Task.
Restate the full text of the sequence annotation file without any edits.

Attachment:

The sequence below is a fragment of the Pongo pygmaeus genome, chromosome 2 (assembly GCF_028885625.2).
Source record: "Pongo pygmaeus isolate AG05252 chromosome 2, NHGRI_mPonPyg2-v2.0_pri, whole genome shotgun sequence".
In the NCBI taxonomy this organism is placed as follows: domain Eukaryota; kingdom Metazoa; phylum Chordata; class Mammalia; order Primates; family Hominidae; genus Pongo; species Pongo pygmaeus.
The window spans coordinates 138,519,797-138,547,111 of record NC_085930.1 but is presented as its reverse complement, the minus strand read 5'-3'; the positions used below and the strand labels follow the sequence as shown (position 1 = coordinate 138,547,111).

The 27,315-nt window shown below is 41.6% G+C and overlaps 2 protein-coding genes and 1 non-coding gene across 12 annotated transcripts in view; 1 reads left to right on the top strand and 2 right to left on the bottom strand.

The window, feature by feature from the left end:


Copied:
The sequence below is a fragment of the Pongo pygmaeus genome, chromosome 2 (assembly GCF_028885625.2).
Source record: "Pongo pygmaeus isolate AG05252 chromosome 2, NHGRI_mPonPyg2-v2.0_pri, whole genome shotgun sequence".
In the NCBI taxonomy this organism is placed as follows: domain Eukaryota; kingdom Metazoa; phylum Chordata; class Mammalia; order Primates; family Hominidae; genus Pongo; species Pongo pygmaeus.
The window spans coordinates 138,519,797-138,547,111 of record NC_085930.1 but is presented as its reverse complement, the minus strand read 5'-3'; the positions used below and the strand labels follow the sequence as shown (position 1 = coordinate 138,547,111).

The 27,315-nt window shown below is 41.6% G+C and overlaps 2 protein-coding genes and 1 non-coding gene across 12 annotated transcripts in view; 1 reads left to right on the top strand and 2 right to left on the bottom strand.

The window, feature by feature from the left end: